Implementing TB Surveillance in Nigeria: Best Practices, Challenges and Lessons Learnt


Introduction: TB Surveillance is a critical component of the global TB response. Comprehensive, accurate and timely information on TB is crucial for an effective TB control program hence the need for a robust tuberculosis surveillance system in all countries that contribute to the global burden of TB including Nigeria. Against this backdrop, an intervention was set in motion to triangulate the information from the health data reporting systems towards improving the overall surveillance system for TB in the country. Objectives: This article highlights the best practices, lessons learnt and challenges associated with the implementation of TB surveillance in Nigeria. In resource-limited settings such as Nigeria where health systems including health information management are sub-optimal, there is a heavy reliance on national and sub-national TB surveillance systems. TB data is mainly reported through the National Tuberculosis Control, however the integrated disease surveillance and response (IDSR) system also provides a platform for TB data collation through the LGA and State disease surveillance and notification officers. Conclusion: Implementing TB surveillance in Nigeria brought to fore the need for a wider engagement of all health facilities in TB control. As a dividend of the TB surveillance intervention, quality of care was improved in the private health sector through effective linkages to the commodity management system of the NTP and the national treatment guidelines. Strengthening community health surveillance system was identified as a critical element of Tuberculosis control. Also, the efficiency birthed by the integration of TB surveillance into the IDSR structure opened up other potential opportunities such as a unified capacity building of community informants on all notifiable diseases and the integration of reporting and risk communication for all health issues at the community level.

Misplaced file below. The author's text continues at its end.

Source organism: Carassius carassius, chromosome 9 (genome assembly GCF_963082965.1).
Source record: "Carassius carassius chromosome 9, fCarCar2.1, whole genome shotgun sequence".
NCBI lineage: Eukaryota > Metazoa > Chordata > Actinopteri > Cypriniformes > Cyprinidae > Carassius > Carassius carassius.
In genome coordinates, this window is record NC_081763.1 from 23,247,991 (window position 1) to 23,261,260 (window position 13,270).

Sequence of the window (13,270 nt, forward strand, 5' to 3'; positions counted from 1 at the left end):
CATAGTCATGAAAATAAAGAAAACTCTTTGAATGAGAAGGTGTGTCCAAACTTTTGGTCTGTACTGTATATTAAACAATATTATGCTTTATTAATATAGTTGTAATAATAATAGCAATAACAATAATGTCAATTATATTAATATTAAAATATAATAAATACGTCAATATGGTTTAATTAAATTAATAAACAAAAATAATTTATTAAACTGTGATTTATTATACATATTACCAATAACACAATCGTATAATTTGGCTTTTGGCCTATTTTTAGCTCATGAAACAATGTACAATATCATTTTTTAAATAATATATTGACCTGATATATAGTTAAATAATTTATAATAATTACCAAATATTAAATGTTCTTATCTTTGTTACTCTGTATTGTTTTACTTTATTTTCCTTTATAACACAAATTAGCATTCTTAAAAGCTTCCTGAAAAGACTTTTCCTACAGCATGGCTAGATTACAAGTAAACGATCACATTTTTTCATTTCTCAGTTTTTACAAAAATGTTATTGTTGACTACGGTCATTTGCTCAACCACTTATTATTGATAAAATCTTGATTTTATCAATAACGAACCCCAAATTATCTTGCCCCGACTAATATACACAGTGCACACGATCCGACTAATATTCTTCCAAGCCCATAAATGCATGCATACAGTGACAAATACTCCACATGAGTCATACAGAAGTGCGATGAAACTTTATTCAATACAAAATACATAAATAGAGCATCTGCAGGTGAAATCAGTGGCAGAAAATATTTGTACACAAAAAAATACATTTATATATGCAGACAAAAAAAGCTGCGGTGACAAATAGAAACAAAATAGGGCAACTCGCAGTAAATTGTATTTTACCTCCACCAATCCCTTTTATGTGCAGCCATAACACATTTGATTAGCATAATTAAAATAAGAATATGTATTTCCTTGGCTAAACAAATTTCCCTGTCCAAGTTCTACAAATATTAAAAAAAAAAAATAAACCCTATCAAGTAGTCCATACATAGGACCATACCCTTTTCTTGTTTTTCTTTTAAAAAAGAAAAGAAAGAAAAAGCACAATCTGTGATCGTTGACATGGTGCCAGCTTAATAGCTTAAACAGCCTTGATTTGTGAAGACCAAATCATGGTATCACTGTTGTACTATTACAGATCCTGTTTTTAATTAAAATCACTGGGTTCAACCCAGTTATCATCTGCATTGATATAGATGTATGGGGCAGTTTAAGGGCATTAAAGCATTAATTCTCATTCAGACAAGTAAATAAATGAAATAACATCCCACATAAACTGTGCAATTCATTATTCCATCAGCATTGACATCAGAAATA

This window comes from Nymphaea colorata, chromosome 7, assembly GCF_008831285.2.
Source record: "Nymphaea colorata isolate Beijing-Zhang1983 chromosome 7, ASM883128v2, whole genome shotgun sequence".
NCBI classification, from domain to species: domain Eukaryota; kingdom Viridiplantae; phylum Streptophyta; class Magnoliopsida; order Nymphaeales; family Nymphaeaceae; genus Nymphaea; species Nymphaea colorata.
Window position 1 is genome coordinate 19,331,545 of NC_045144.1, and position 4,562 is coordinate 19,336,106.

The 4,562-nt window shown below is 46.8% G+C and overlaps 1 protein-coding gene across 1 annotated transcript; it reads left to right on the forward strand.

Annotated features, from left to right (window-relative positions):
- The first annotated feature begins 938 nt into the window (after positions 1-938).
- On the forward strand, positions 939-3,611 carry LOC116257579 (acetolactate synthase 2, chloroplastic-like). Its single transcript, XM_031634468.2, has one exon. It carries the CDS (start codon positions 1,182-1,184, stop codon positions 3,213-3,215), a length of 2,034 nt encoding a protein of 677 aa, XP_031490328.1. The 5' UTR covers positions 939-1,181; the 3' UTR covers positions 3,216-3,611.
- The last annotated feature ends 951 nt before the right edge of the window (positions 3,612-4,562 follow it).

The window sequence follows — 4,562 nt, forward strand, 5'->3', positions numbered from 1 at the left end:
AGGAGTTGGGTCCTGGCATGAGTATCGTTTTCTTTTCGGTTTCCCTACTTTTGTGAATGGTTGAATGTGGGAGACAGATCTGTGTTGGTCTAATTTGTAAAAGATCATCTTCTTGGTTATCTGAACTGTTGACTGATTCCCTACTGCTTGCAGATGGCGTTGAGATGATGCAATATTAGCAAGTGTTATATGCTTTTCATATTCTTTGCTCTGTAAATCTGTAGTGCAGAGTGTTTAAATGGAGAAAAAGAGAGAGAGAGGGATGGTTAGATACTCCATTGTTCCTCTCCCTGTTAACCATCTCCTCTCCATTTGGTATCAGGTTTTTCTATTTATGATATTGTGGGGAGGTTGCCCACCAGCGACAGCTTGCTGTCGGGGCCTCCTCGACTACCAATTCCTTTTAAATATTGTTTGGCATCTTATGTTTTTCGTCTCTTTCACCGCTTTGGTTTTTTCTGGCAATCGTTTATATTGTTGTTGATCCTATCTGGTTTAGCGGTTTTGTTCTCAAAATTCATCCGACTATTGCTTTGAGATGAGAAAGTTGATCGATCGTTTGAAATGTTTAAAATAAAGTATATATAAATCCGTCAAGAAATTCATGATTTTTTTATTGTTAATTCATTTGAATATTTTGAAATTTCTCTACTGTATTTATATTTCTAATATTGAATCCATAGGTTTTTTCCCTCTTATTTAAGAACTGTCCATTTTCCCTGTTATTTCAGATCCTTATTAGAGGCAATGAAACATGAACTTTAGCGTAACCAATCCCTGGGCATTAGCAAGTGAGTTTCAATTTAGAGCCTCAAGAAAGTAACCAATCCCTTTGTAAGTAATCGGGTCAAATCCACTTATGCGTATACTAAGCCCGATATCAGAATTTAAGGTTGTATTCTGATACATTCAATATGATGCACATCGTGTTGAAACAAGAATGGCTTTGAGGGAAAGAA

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Kusimo, O. , Ugwu, C. , Aduh, U. and Okoro, C. (2020) Implementing TB Surveillance in Nigeria: Best Practices, Challenges and Lessons Learnt. Journal of Tuberculosis Research, 8, 199-208. doi: 10.4236/jtr.2020.84018.

1. Background

Public health surveillance is described as the ongoing systematic collection, collation, analysis and interpretation of health information for informed and prompt public health action [1] [2]. Surveillance is the heart and conscience of public health and provides the intelligence required to prevent, avert and manage epidemics [2]. Disease surveillance provides a bedrock for all other public health elements including health promotion, health financing and health policy development. Tuberculosis surveillance is the embodiment of all components of public health surveillance focused on TB data. It describes the monitoring of incident and prevalent cases; risk of infection and deaths as a result of Tuberculosis and the use of such information to control TB epidemics [3]. Demographic, geographic, diagnostics and behavioural data are all relevant in TB surveillance for both human and non-human primates [4] [5] [6]. Comprehensive, accurate and timely information is crucial for an effective TB control program hence the need for a robust TB surveillance system in all countries, including Nigeria, that contribute significantly to the global burden of TB [2] [7] [8].